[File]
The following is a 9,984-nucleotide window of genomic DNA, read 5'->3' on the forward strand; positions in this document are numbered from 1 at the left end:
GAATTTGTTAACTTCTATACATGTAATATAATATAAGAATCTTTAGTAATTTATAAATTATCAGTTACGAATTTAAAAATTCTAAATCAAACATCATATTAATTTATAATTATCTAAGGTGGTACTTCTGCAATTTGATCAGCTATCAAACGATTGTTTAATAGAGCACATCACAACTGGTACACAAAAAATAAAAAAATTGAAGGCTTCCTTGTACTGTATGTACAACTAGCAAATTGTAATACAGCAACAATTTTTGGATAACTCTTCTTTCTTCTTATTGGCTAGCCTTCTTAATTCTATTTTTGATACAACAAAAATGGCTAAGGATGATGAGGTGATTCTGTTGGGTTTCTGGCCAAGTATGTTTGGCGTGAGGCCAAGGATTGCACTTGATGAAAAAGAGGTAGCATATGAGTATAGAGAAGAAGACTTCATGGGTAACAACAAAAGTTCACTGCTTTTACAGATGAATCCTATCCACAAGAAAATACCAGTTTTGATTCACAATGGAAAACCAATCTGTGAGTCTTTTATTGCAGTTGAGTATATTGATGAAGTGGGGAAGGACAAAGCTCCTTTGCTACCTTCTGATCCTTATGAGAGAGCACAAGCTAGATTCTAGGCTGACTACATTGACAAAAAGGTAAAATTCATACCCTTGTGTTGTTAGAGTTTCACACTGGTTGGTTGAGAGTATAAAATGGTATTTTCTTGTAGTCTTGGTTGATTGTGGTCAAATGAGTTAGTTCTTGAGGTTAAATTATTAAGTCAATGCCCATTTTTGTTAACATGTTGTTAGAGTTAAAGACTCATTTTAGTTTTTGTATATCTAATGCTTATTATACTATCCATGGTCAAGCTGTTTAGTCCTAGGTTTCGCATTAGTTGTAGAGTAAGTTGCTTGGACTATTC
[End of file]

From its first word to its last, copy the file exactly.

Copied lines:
The following is a 9,984-nucleotide window of genomic DNA, read 5'->3' on the forward strand; positions in this document are numbered from 1 at the left end:
GAATTTGTTAACTTCTATACATGTAATATAATATAAGAATCTTTAGTAATTTATAAATTATCAGTTACGAATTTAAAAATTCTAAATCAAACATCATATTAATTTATAATTATCTAAGGTGGTACTTCTGCAATTTGATCAGCTATCAAACGATTGTTTAATAGAGCACATCACAACTGGTACACAAAAAATAAAAAAATTGAAGGCTTCCTTGTACTGTATGTACAACTAGCAAATTGTAATACAGCAACAATTTTTGGATAACTCTTCTTTCTTCTTATTGGCTAGCCTTCTTAATTCTATTTTTGATACAACAAAAATGGCTAAGGATGATGAGGTGATTCTGTTGGGTTTCTGGCCAAGTATGTTTGGCGTGAGGCCAAGGATTGCACTTGATGAAAAAGAGGTAGCATATGAGTATAGAGAAGAAGACTTCATGGGTAACAACAAAAGTTCACTGCTTTTACAGATGAATCCTATCCACAAGAAAATACCAGTTTTGATTCACAATGGAAAACCAATCTGTGAGTCTTTTATTGCAGTTGAGTATATTGATGAAGTGGGGAAGGACAAAGCTCCTTTGCTACCTTCTGATCCTTATGAGAGAGCACAAGCTAGATTCTAGGCTGACTACATTGACAAAAAGGTAAAATTCATACCCTTGTGTTGTTAGAGTTTCACACTGGTTGGTTGAGAGTATAAAATGGTATTTTCTTGTAGTCTTGGTTGATTGTGGTCAAATGAGTTAGTTCTTGAGGTTAAATTATTAAGTCAATGCCCATTTTTGTTAACATGTTGTTAGAGTTAAAGACTCATTTTAGTTTTTGTATATCTAATGCTTATTATACTATCCATGGTCAAGCTGTTTAGTCCTAGGTTTCGCATTAGTTGTAGAGTAAGTTGCTTGGACTATTC